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Univ. of San Diego School of Law

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Monday, March 28, 2005

New Article Spotlight

Spotlight_8Cass Sunstein and Adrian Vermeule of Chicago have posted Is Capital Punishment Morally Required?  The Relevance of Life-Life Tradeoffs on SSRN.  Here's the abstract:

Recent evidence suggests that capital punishment may have a significant deterrent effect, preventing as many eighteen or more murders for each execution. This evidence greatly unsettles moral objections to the death penalty, because it suggests that a refusal to impose that penalty condemns numerous innocent people to death. Capital punishment thus presents a life-life tradeoff, and a serious commitment to the sanctity of human life may well compel, rather than forbid, that form of punishment. Moral objections to the death penalty frequently depend on a distinction between acts and omissions, but that distinction is misleading in this context, because government is a special kind of moral agent. The familiar problems with capital punishment - potential error, irreversibility, arbitrariness, and racial skew - do not argue in favor of abolition, because the world of homicide suffers from those same problems in even more acute form. The widespread failure to appreciate the life-life tradeoffs involved in capital punishment may depend on cognitive processes that fail to treat "statistical lives" with the seriousness that they deserve.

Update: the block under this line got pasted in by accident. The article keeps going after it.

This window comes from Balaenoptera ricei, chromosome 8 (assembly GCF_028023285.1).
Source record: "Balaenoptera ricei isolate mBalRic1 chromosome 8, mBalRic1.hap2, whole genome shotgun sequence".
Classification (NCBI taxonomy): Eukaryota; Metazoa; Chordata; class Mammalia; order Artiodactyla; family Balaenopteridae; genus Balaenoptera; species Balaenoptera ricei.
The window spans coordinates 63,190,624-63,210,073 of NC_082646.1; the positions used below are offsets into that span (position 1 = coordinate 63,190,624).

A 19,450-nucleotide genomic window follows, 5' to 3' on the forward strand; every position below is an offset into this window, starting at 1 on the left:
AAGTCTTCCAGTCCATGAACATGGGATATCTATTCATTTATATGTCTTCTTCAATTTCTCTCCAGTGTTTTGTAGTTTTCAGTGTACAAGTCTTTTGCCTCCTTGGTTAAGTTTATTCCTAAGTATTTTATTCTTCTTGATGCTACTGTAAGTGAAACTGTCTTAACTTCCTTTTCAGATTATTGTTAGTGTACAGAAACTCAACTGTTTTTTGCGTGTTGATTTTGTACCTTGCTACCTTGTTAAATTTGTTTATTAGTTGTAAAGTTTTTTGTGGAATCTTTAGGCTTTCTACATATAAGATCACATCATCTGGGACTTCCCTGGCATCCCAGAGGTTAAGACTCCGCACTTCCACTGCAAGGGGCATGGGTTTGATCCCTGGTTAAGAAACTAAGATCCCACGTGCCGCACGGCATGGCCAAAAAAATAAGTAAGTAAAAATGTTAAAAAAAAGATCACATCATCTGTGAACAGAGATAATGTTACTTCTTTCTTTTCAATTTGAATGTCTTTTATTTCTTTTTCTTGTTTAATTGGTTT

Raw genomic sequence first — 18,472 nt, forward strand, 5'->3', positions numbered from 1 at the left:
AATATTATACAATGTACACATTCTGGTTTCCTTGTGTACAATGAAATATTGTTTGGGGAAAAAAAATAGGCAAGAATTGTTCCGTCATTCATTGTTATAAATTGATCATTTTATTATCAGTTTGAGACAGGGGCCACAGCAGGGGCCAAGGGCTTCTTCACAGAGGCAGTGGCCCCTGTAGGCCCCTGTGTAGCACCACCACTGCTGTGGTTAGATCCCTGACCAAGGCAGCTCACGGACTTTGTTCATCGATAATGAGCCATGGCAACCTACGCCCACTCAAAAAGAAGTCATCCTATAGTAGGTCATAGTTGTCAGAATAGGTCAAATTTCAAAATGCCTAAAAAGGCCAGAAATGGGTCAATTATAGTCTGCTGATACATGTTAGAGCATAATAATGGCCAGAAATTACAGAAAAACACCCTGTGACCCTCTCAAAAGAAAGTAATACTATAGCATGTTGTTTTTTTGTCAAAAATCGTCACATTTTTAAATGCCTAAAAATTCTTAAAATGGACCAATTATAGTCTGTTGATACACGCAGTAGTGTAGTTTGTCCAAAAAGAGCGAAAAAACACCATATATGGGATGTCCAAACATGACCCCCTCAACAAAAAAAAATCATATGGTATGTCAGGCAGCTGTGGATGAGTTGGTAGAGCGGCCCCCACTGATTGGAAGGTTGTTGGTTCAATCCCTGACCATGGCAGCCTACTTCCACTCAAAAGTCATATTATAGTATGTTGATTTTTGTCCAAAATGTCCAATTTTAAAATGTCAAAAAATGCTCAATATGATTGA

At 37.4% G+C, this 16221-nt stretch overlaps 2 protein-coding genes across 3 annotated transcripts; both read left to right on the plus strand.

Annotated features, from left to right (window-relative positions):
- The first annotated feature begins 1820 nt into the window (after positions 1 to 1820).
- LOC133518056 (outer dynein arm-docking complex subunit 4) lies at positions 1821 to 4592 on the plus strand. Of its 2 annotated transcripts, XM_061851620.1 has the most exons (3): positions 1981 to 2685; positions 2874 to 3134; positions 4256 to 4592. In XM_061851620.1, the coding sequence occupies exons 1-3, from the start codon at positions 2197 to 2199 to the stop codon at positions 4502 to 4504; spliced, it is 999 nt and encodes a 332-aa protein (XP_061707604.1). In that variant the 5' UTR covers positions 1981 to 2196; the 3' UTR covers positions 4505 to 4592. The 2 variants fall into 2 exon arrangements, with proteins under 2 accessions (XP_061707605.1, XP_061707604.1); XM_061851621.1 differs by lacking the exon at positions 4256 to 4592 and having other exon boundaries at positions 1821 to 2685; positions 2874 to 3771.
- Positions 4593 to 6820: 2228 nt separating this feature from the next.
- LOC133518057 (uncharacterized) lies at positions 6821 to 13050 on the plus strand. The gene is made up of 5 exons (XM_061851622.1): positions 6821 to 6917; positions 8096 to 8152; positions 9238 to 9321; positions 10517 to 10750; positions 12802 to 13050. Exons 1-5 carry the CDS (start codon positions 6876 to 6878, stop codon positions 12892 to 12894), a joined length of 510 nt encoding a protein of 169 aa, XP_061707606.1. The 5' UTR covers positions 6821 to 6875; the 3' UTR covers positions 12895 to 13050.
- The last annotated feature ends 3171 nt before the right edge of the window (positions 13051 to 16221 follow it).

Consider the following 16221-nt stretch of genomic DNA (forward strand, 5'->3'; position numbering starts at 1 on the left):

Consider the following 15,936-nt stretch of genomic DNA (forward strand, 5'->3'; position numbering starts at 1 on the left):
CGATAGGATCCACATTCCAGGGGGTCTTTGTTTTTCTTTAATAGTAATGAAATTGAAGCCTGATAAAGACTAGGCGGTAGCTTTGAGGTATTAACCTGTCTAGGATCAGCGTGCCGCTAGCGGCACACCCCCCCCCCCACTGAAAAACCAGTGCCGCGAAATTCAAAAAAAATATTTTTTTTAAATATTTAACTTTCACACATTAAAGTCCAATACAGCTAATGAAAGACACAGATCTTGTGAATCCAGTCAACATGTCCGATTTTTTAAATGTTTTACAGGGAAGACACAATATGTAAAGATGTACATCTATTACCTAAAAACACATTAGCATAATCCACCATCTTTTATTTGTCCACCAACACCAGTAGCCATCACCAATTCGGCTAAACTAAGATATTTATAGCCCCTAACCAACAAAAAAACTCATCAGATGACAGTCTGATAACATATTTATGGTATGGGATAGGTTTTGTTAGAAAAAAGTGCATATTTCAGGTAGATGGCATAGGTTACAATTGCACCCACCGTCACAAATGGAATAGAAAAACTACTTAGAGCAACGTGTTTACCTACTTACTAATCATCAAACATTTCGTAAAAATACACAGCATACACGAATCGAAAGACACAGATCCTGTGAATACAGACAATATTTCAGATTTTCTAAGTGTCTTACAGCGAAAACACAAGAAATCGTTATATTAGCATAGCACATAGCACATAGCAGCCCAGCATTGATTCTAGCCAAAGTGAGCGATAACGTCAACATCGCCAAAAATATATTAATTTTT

To obtain the paper, click here.  [Mark Godsey]

http://lawprofessors.typepad.com/crimprof_blog/2005/03/new_article_spo_7.html

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